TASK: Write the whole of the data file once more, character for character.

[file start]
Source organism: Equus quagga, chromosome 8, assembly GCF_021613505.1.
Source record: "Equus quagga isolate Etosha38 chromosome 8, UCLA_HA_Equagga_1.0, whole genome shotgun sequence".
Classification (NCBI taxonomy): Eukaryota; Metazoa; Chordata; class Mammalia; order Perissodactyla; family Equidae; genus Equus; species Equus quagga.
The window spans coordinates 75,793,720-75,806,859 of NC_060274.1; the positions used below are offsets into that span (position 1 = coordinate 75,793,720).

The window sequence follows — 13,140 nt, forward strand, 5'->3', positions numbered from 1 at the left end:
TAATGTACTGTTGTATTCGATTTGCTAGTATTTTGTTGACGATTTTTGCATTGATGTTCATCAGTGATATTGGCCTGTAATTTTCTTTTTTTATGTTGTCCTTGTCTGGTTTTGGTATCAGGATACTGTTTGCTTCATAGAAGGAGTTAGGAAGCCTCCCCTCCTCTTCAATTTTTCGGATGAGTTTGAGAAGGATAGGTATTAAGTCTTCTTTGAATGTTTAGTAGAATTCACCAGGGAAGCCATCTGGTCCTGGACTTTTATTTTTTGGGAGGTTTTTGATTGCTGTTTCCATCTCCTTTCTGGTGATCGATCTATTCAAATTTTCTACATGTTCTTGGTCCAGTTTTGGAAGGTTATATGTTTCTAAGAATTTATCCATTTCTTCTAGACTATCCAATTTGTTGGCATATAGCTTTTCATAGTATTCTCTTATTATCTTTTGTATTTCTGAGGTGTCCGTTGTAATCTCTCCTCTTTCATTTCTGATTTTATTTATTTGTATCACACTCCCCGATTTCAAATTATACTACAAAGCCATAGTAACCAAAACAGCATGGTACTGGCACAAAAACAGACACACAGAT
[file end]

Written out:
Source organism: Equus quagga, chromosome 8, assembly GCF_021613505.1.
Source record: "Equus quagga isolate Etosha38 chromosome 8, UCLA_HA_Equagga_1.0, whole genome shotgun sequence".
Classification (NCBI taxonomy): Eukaryota; Metazoa; Chordata; class Mammalia; order Perissodactyla; family Equidae; genus Equus; species Equus quagga.
The window spans coordinates 75,793,720-75,806,859 of NC_060274.1; the positions used below are offsets into that span (position 1 = coordinate 75,793,720).

The window sequence follows — 13,140 nt, forward strand, 5'->3', positions numbered from 1 at the left end:
TAATGTACTGTTGTATTCGATTTGCTAGTATTTTGTTGACGATTTTTGCATTGATGTTCATCAGTGATATTGGCCTGTAATTTTCTTTTTTTATGTTGTCCTTGTCTGGTTTTGGTATCAGGATACTGTTTGCTTCATAGAAGGAGTTAGGAAGCCTCCCCTCCTCTTCAATTTTTCGGATGAGTTTGAGAAGGATAGGTATTAAGTCTTCTTTGAATGTTTAGTAGAATTCACCAGGGAAGCCATCTGGTCCTGGACTTTTATTTTTTGGGAGGTTTTTGATTGCTGTTTCCATCTCCTTTCTGGTGATCGATCTATTCAAATTTTCTACATGTTCTTGGTCCAGTTTTGGAAGGTTATATGTTTCTAAGAATTTATCCATTTCTTCTAGACTATCCAATTTGTTGGCATATAGCTTTTCATAGTATTCTCTTATTATCTTTTGTATTTCTGAGGTGTCCGTTGTAATCTCTCCTCTTTCATTTCTGATTTTATTTATTTGTATCACACTCCCCGATTTCAAATTATACTACAAAGCCATAGTAACCAAAACAGCATGGTACTGGCACAAAAACAGACACACAGAT